Monthly, well-publicized immunization camps in poor villages in rural India, combined with small incentives for parents to have their children immunized (e.g., a $1 bag of lentils per immunization).
The program is a child immunization campaign for children age 0-3 conducted in an impoverished area of rural India with unreliable immunization services (e.g., high staff absenteeism). The program was provided by Seva Mandir, an Indian nonprofit, and included two main components –
- Monthly, well-publicized, reliable immunization camps. Monitoring confirmed that 95% of the planned camps took place. Social workers publicized the camps, informing mothers of young children about the camps’ availability and the benefits of immunization.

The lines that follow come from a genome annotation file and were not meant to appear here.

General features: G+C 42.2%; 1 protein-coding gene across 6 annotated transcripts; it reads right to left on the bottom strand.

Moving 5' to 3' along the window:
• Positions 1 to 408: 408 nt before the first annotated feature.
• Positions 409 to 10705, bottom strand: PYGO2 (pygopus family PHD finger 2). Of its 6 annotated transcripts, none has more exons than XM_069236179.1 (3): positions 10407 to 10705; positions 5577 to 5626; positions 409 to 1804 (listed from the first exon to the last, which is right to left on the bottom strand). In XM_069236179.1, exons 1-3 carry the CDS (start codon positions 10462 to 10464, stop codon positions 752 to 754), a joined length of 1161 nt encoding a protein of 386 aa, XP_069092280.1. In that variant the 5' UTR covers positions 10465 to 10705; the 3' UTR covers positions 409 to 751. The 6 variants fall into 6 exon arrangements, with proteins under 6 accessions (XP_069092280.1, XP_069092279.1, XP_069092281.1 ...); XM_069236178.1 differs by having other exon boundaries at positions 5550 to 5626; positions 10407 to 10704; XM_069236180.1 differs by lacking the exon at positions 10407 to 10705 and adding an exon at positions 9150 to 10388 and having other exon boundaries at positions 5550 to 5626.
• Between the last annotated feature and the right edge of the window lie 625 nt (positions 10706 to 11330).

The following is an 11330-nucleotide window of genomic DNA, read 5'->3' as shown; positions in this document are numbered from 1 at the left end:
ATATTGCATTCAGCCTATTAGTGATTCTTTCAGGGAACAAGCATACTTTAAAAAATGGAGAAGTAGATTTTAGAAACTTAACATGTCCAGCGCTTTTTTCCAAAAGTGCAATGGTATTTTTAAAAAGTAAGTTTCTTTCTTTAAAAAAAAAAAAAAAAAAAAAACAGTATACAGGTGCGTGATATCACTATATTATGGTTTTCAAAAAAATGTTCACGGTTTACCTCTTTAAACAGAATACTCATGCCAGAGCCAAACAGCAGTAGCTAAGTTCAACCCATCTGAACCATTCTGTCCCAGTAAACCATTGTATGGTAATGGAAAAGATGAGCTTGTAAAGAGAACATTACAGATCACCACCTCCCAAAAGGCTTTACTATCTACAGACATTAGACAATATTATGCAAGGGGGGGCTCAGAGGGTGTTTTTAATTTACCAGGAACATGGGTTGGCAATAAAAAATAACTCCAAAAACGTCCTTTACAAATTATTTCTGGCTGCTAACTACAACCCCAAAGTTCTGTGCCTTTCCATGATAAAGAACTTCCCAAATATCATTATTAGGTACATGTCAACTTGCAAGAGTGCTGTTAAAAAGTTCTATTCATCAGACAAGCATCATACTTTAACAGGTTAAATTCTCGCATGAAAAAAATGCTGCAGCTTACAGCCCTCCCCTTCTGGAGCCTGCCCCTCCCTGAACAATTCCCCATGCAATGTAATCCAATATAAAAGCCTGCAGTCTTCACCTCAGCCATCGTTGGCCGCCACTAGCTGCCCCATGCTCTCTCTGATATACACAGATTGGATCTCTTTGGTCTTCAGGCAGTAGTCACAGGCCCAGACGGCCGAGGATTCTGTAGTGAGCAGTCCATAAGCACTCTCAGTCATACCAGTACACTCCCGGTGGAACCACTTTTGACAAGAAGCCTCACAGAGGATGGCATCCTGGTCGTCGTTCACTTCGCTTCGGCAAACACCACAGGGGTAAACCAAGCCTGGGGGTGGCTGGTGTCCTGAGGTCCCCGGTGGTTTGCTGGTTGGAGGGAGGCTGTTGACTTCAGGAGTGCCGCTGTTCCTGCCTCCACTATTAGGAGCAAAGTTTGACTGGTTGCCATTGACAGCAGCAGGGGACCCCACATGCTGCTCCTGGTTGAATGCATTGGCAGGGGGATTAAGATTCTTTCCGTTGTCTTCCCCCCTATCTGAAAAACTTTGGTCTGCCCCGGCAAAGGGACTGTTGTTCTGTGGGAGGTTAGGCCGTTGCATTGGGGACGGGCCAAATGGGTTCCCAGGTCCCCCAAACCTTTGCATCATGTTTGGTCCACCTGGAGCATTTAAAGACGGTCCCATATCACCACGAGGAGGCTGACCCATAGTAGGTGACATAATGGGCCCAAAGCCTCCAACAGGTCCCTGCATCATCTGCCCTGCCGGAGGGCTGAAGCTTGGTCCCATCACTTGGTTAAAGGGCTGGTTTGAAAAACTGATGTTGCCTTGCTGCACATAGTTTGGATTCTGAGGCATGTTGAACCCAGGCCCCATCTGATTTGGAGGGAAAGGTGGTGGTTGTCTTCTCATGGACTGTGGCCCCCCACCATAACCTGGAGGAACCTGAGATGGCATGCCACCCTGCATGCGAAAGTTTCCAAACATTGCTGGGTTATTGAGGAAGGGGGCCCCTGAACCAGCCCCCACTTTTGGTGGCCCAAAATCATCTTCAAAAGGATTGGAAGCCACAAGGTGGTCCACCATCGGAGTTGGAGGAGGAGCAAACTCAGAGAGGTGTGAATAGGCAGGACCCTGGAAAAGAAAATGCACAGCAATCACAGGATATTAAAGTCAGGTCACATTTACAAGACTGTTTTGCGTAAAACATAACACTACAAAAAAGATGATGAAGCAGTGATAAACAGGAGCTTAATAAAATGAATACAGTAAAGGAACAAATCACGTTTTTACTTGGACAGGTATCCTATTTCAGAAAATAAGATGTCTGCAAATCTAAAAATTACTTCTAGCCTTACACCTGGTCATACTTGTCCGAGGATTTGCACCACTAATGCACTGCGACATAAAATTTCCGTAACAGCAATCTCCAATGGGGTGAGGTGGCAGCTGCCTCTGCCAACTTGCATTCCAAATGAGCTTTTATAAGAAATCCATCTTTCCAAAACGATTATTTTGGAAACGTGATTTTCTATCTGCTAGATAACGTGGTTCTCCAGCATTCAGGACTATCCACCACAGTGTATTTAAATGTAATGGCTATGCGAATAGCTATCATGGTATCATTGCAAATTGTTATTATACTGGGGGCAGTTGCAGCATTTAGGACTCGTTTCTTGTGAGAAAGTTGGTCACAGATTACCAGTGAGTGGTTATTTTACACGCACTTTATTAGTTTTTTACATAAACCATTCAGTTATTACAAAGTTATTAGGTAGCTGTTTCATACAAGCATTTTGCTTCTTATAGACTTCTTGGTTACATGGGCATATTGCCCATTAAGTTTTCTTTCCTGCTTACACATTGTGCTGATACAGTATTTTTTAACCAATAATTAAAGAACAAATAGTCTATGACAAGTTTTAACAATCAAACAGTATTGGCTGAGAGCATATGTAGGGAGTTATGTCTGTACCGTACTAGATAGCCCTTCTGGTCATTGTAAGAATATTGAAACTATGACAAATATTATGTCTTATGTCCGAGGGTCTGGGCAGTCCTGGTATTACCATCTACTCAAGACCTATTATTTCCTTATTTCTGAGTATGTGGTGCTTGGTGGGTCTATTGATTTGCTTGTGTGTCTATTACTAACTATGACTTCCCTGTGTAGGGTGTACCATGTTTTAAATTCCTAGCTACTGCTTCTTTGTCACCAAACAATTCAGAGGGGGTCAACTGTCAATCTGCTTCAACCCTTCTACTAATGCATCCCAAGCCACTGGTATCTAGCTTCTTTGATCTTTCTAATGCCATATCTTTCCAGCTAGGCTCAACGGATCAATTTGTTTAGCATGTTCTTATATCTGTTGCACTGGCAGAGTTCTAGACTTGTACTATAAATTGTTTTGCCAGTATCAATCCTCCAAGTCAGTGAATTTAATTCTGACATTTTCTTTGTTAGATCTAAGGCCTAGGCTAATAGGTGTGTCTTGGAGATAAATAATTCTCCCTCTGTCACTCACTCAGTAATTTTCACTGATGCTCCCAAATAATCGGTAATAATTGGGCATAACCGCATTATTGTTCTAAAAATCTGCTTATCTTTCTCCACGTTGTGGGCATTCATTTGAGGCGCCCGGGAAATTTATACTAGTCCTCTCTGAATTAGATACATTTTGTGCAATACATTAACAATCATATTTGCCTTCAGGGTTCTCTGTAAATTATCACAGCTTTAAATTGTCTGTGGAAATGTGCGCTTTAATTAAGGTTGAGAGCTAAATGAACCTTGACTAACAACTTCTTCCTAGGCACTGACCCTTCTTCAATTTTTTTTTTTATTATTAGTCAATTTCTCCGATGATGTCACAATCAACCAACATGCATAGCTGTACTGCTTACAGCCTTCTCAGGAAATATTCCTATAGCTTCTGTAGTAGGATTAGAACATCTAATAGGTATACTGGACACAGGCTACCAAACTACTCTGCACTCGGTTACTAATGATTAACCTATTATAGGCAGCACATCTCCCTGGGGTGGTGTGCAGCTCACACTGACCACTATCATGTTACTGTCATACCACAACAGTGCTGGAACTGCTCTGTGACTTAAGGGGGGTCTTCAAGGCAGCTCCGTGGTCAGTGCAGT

- Small incentives for parents to have their children age 0-3 immunized. These included: (a) a 1 kg bag of raw lentils – worth about $1 – for every immunization their child received; and (b) a set of metal plates used for meals – worth about $2 – for completion of their child’s full immunization course (requiring at least five visits).
The full immunization course provided protection against diphtheria, whooping cough, tetanus, tuberculosis, polio, and measles. The program’s cost was about $13 per targeted child (2017 dollars).1